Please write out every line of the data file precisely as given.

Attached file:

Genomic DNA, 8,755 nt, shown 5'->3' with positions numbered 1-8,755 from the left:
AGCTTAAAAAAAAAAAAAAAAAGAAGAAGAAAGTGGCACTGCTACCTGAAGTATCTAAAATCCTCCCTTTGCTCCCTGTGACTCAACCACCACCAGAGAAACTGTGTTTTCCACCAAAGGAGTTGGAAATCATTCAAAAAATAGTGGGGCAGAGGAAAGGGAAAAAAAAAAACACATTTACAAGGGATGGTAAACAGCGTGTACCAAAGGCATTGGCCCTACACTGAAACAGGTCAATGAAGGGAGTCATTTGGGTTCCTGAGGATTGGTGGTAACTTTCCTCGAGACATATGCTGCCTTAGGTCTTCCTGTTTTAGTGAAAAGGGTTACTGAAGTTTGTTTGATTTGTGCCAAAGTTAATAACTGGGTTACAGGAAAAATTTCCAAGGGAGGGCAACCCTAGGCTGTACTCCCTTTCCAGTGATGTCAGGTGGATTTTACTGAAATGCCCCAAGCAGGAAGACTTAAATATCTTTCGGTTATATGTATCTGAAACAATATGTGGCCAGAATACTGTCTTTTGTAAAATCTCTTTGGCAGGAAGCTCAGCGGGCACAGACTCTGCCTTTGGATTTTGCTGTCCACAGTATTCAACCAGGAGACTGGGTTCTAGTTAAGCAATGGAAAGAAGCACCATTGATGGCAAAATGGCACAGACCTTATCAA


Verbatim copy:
Genomic DNA, 8,755 nt, shown 5'->3' with positions numbered 1-8,755 from the left:
AGCTTAAAAAAAAAAAAAAAAAGAAGAAGAAAGTGGCACTGCTACCTGAAGTATCTAAAATCCTCCCTTTGCTCCCTGTGACTCAACCACCACCAGAGAAACTGTGTTTTCCACCAAAGGAGTTGGAAATCATTCAAAAAATAGTGGGGCAGAGGAAAGGGAAAAAAAAAAACACATTTACAAGGGATGGTAAACAGCGTGTACCAAAGGCATTGGCCCTACACTGAAACAGGTCAATGAAGGGAGTCATTTGGGTTCCTGAGGATTGGTGGTAACTTTCCTCGAGACATATGCTGCCTTAGGTCTTCCTGTTTTAGTGAAAAGGGTTACTGAAGTTTGTTTGATTTGTGCCAAAGTTAATAACTGGGTTACAGGAAAAATTTCCAAGGGAGGGCAACCCTAGGCTGTACTCCCTTTCCAGTGATGTCAGGTGGATTTTACTGAAATGCCCCAAGCAGGAAGACTTAAATATCTTTCGGTTATATGTATCTGAAACAATATGTGGCCAGAATACTGTCTTTTGTAAAATCTCTTTGGCAGGAAGCTCAGCGGGCACAGACTCTGCCTTTGGATTTTGCTGTCCACAGTATTCAACCAGGAGACTGGGTTCTAGTTAAGCAATGGAAAGAAGCACCATTGATGGCAAAATGGCACAGACCTTATCAA